“They say, ‘You’re selling this document.’ That’s not accurate,” Carmody says. “I’m selling a story, and that story includes photos and videos and documents and other supporting evidence.”
Adachi was the city’s public defender for 17 years and was a vocal advocate for police reform and the rights of the accused. His death at age 59—brought on, a medical examiner concluded, by a mixture of cocaine and alcohol—was a major story in San Francisco. There was no evidence of foul play, and no cocaine found at the apartment where he died. But the reports and photos taken by police at the scene, which were leaked to Carmody and aired on local news broadcasts, included references to “an unmade bed,” the woman Adachi was with, and cannabis gummies and alcohol found in the apartment.
Some people in the city, including freelancer Joe Kukura in SFist, thought police officers were trying to smear Adachi with the leak. Carmody says he won’t speculate about his source’s motives for leaking the report.
Carmody, 49, has been working as a stringer in the Bay Area for 29 years. He has his own news agency, North Bay News, which functions as a small freelance cooperative. It’s the same job that was featured in the 2017 Netflix reality show “Shot In The Dark,” though Carmody says the market in San Francisco is nothing like the cutthroat world of Los Angeles stringers in that show.
Carmody is well known and not particularly well liked by other Bay Area journalists. Not long after the news of the police raid hit Twitter, the Oakland-based journalist and illustrator Susie Cagle posted, “I blocked this guy several years ago because he used to constantly harass me. But this raid is no less outrageous.” Vivian Ho, a reporter with The San Francisco Chronicle from 2011 to 2017, echoed the sentiment, tweeting, “Bryan Carmody’s harassment of me and other reporters was repugnant and inexcusable, but so is this raid.” Other journalists replied with similar comments.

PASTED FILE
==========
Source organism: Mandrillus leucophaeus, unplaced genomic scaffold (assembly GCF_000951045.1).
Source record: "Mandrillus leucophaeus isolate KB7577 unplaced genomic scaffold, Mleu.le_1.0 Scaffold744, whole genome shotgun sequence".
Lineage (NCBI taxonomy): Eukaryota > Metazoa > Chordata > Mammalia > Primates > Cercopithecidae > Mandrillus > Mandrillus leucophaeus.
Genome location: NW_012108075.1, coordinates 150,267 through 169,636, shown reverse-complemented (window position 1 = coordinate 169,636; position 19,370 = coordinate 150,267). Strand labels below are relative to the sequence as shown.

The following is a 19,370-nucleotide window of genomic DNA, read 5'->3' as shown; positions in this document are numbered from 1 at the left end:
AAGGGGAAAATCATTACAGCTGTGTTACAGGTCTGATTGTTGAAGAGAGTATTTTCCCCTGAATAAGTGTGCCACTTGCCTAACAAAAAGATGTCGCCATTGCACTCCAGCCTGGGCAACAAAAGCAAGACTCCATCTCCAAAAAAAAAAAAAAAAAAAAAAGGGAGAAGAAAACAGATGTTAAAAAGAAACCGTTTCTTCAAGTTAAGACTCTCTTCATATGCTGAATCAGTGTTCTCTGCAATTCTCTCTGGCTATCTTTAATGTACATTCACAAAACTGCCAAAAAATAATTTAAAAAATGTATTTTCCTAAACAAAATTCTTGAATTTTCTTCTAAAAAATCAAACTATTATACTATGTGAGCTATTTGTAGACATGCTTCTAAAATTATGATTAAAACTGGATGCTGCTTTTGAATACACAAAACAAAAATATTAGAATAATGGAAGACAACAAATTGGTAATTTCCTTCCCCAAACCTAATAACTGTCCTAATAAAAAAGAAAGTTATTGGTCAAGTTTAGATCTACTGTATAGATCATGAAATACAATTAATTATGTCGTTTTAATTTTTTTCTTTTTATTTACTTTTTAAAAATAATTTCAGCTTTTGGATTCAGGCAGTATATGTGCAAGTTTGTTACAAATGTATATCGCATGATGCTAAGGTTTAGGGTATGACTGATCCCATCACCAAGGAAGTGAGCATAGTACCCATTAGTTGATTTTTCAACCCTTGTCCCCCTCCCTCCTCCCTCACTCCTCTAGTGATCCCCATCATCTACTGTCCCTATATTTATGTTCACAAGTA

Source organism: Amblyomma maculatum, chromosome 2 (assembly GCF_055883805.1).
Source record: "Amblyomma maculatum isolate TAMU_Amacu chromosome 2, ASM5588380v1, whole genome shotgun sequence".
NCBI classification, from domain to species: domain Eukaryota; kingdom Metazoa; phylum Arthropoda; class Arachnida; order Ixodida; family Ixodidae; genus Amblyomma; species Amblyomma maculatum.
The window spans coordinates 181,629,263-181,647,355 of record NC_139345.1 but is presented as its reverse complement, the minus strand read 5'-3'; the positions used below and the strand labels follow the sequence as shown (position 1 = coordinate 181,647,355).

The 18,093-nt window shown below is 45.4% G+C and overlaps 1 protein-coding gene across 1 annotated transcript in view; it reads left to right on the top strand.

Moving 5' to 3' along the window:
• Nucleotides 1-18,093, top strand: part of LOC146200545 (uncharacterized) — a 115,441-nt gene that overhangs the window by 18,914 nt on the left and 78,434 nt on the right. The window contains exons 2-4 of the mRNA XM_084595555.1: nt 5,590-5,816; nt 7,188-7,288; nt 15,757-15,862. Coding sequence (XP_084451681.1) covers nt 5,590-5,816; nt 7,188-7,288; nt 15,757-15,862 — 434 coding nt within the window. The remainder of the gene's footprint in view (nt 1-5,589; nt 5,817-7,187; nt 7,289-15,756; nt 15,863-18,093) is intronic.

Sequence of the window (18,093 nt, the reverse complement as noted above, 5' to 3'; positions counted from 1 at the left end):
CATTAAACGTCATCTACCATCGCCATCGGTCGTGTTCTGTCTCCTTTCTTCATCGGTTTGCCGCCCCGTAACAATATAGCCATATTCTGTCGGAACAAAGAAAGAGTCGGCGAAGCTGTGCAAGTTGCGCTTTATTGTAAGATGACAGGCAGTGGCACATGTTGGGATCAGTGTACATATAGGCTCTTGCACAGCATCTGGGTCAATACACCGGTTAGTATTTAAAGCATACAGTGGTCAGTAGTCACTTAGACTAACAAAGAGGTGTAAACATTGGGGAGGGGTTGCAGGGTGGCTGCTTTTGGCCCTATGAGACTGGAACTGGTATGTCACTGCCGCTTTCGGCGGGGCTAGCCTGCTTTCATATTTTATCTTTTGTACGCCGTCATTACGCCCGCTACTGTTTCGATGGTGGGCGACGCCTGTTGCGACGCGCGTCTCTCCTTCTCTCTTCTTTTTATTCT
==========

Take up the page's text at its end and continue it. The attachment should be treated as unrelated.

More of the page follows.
Cagle and Ho both say their unpleasant encounters with Carmody happened years ago, and neither saved any messages or screenshots of his comments. (Carmody has deleted his old tweets.) Both journalists say Carmody sent them insulting tweets after they were arrested while covering the Occupy Oakland protests in 2011 and 2012. Carmody also covered the Occupy Oakland protests. “He was particularly vile to me while I was covering Occupy in Oakland, where I was arrested twice while working, which he thought was great,” Cagle said in an interview conducted over Twitter direct messages.
Ho said her interactions with Carmody were similar.
“I covered a lot of protests. Anybody who didn’t appear staunchly pro-police in their coverage was somebody he harassed,” Ho said via direct messages. “I don’t remember the exact things he said to me, but it was something along the lines of when protestors hurt me, the police won’t help me.”
Asked about Ho’s recollections, Carmody says he was being “snarky,” and adds that he found Ho’s reporting to be reflexively anti-police. Still, he doesn’t dispute Ho’s recollection and says the comment about police not being there to protect her from protestors was “a true statement.”
Ho and Cagle both see irony in the fact that Carmody positioned himself as the pro-police journalist and then wound up with police raiding his home and newsroom. “If I were optimistic I would say maybe it would change his perspective on police and press freedom,” Cagle messaged. “But I’m not.” Carmody says the incident hasn’t changed his outlook. He distinguishes between the department brass and internal affairs investigators, who were behind the raid, and the rank-and-file officers.
On Monday, Burke wrote to San Francisco Police Chief William Scott, asking the department to return all of the materials taken during the search, or refrain from reviewing them until the legal challenge is resolved. Police took more than dozen of Carmody’s computers and cell phones in the raid, according to the letter. “The San Francisco Police Department seized and has control of his entire news operation,” Burke wrote, “illustrating vividly why such warrants are not permitted under federal and state law.”